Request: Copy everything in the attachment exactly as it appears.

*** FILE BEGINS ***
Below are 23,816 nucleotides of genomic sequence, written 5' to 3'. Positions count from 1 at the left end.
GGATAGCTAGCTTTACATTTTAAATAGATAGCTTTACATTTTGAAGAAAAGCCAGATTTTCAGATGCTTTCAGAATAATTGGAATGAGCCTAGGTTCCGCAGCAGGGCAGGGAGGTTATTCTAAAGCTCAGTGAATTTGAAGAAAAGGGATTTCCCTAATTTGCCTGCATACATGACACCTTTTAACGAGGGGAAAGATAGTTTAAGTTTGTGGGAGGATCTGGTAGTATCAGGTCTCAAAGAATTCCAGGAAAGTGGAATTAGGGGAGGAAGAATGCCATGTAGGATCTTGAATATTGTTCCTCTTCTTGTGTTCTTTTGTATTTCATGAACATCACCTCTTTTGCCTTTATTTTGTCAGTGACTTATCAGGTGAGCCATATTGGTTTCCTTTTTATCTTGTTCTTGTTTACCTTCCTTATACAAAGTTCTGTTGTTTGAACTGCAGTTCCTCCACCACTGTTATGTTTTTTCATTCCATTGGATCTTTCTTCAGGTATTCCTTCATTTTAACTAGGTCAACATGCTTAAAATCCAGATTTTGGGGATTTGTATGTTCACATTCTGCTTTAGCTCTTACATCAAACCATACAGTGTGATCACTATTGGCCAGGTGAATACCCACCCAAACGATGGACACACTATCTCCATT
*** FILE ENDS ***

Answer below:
Below are 23,816 nucleotides of genomic sequence, written 5' to 3'. Positions count from 1 at the left end.
GGATAGCTAGCTTTACATTTTAAATAGATAGCTTTACATTTTGAAGAAAAGCCAGATTTTCAGATGCTTTCAGAATAATTGGAATGAGCCTAGGTTCCGCAGCAGGGCAGGGAGGTTATTCTAAAGCTCAGTGAATTTGAAGAAAAGGGATTTCCCTAATTTGCCTGCATACATGACACCTTTTAACGAGGGGAAAGATAGTTTAAGTTTGTGGGAGGATCTGGTAGTATCAGGTCTCAAAGAATTCCAGGAAAGTGGAATTAGGGGAGGAAGAATGCCATGTAGGATCTTGAATATTGTTCCTCTTCTTGTGTTCTTTTGTATTTCATGAACATCACCTCTTTTGCCTTTATTTTGTCAGTGACTTATCAGGTGAGCCATATTGGTTTCCTTTTTATCTTGTTCTTGTTTACCTTCCTTATACAAAGTTCTGTTGTTTGAACTGCAGTTCCTCCACCACTGTTATGTTTTTTCATTCCATTGGATCTTTCTTCAGGTATTCCTTCATTTTAACTAGGTCAACATGCTTAAAATCCAGATTTTGGGGATTTGTATGTTCACATTCTGCTTTAGCTCTTACATCAAACCATACAGTGTGATCACTATTGGCCAGGTGAATACCCACCCAAACGATGGACACACTATCTCCATT